Our mission was to build a terminal that would create a unique "destination" experience for passengers. While it has lush greenery within and outside offering a visual delight, it also showcases how architecturally complex buildings integrate modern technological innovations with our heritage and are sustainable. Clad in brick, engineered bamboo, and glass, the terminal features a lot of natural lighting that is filtered through delicate lattices of bamboo which make the spaces rich and sensorial. Throughout the terminal and the area leading up to it, nature is weaved into every element giving passengers the experience of walking in a garden.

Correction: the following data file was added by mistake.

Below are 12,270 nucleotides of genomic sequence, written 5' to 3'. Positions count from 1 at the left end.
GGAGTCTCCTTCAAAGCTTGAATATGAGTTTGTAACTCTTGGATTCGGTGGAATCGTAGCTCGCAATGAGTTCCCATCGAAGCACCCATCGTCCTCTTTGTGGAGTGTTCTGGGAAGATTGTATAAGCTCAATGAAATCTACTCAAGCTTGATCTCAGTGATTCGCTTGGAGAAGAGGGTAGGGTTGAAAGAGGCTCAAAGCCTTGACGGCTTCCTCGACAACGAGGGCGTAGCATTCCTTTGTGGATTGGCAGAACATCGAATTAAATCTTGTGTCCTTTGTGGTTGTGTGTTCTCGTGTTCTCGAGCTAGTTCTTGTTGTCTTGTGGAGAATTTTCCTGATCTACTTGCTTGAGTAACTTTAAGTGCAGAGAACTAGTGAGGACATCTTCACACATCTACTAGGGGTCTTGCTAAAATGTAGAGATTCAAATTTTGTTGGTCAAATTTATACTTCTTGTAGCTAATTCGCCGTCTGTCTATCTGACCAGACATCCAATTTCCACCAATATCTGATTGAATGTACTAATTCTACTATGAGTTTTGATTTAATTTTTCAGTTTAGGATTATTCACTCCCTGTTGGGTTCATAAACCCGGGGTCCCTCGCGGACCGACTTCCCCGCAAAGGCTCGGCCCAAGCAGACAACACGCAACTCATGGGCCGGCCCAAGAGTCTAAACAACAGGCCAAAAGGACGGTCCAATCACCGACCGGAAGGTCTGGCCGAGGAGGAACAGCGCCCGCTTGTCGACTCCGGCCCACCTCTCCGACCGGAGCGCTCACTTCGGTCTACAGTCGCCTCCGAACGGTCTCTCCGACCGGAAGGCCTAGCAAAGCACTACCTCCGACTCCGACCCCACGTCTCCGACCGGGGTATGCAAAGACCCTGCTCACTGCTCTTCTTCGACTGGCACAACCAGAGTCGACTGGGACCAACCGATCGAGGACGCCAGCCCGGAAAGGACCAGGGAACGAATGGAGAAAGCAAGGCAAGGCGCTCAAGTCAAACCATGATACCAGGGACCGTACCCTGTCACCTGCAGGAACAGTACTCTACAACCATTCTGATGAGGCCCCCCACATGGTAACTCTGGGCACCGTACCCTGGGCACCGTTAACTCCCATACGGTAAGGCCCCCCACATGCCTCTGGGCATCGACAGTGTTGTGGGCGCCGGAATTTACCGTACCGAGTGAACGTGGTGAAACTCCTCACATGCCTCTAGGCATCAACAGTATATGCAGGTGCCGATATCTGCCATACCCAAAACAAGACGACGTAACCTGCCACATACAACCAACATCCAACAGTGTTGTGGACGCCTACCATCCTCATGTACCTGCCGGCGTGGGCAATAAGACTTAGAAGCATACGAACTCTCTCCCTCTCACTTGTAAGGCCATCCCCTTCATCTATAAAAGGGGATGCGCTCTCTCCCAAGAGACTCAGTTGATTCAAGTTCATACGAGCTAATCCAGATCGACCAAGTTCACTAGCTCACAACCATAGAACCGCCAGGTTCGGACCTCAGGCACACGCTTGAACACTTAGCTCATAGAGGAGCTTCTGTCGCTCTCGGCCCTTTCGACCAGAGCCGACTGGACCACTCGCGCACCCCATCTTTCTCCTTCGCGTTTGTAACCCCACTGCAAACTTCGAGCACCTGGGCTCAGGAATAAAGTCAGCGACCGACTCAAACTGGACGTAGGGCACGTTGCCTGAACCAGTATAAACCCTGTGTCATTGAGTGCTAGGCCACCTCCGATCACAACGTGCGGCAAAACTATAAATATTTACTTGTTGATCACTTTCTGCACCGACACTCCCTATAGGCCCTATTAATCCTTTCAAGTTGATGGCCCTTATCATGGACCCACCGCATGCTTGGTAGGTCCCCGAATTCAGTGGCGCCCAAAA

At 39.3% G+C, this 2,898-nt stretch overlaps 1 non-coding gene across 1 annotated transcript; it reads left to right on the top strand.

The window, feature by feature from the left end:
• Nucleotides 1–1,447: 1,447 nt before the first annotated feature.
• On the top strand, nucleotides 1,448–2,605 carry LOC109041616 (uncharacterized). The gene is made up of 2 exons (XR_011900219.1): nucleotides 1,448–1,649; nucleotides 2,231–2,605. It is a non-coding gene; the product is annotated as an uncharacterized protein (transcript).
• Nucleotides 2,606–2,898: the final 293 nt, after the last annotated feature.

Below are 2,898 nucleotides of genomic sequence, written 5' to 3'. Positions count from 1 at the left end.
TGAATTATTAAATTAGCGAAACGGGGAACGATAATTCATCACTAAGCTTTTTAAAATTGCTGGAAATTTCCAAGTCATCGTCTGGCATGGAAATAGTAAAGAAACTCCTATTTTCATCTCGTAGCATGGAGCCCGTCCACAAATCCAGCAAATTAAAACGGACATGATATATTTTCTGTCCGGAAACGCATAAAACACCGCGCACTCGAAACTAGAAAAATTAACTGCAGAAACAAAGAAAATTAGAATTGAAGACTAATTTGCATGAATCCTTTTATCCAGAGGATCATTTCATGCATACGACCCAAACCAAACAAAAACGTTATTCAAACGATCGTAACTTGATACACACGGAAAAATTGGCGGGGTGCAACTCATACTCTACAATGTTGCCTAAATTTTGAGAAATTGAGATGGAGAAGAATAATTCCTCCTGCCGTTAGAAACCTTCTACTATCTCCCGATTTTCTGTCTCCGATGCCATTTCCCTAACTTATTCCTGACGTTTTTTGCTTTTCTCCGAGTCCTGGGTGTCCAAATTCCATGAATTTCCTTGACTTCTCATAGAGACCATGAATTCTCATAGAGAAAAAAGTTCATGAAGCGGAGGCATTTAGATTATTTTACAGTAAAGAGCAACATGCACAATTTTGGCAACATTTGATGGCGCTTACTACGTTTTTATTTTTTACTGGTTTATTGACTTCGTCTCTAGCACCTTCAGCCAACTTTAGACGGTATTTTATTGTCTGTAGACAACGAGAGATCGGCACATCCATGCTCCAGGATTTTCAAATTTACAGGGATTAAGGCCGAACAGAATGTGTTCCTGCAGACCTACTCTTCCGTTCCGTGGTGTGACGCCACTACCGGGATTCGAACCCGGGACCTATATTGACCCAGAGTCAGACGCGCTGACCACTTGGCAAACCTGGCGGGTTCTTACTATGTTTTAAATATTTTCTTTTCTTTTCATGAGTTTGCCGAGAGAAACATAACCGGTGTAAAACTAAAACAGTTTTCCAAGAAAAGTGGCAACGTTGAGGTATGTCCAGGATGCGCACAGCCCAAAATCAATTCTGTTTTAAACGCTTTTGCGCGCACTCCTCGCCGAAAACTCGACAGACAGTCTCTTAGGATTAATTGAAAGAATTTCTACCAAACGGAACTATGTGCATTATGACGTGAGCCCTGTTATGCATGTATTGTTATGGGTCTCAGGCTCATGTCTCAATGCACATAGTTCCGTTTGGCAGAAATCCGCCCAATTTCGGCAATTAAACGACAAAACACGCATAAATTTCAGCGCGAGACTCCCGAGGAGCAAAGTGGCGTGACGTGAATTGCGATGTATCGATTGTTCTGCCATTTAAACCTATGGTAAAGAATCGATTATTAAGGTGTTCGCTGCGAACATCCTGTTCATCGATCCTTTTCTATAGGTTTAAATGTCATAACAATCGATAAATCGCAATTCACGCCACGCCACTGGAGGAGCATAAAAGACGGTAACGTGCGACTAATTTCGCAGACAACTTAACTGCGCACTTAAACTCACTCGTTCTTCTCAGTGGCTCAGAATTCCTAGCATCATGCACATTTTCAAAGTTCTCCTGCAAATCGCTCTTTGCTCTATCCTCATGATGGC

Was the idea always to set it apart from the cookie-cutter airport terminal format of steel-and-glass of the past two decades?
Airport terminals across the world have always been designed as functional entities, but when we knew we had to build a new terminal to cater to the increasing passenger traffic, we realised that this was an opportunity to offer something unique and unforgettable. T2 represents a harmonious blend of modernity, technology, sustainability, and culture, providing a unique experience to all its passengers. It strives to be a model for ecological and culturally sensitive airport design.
Do you think the concepts of sustainability, eco-friendliness that T2 embraced will become a global standard?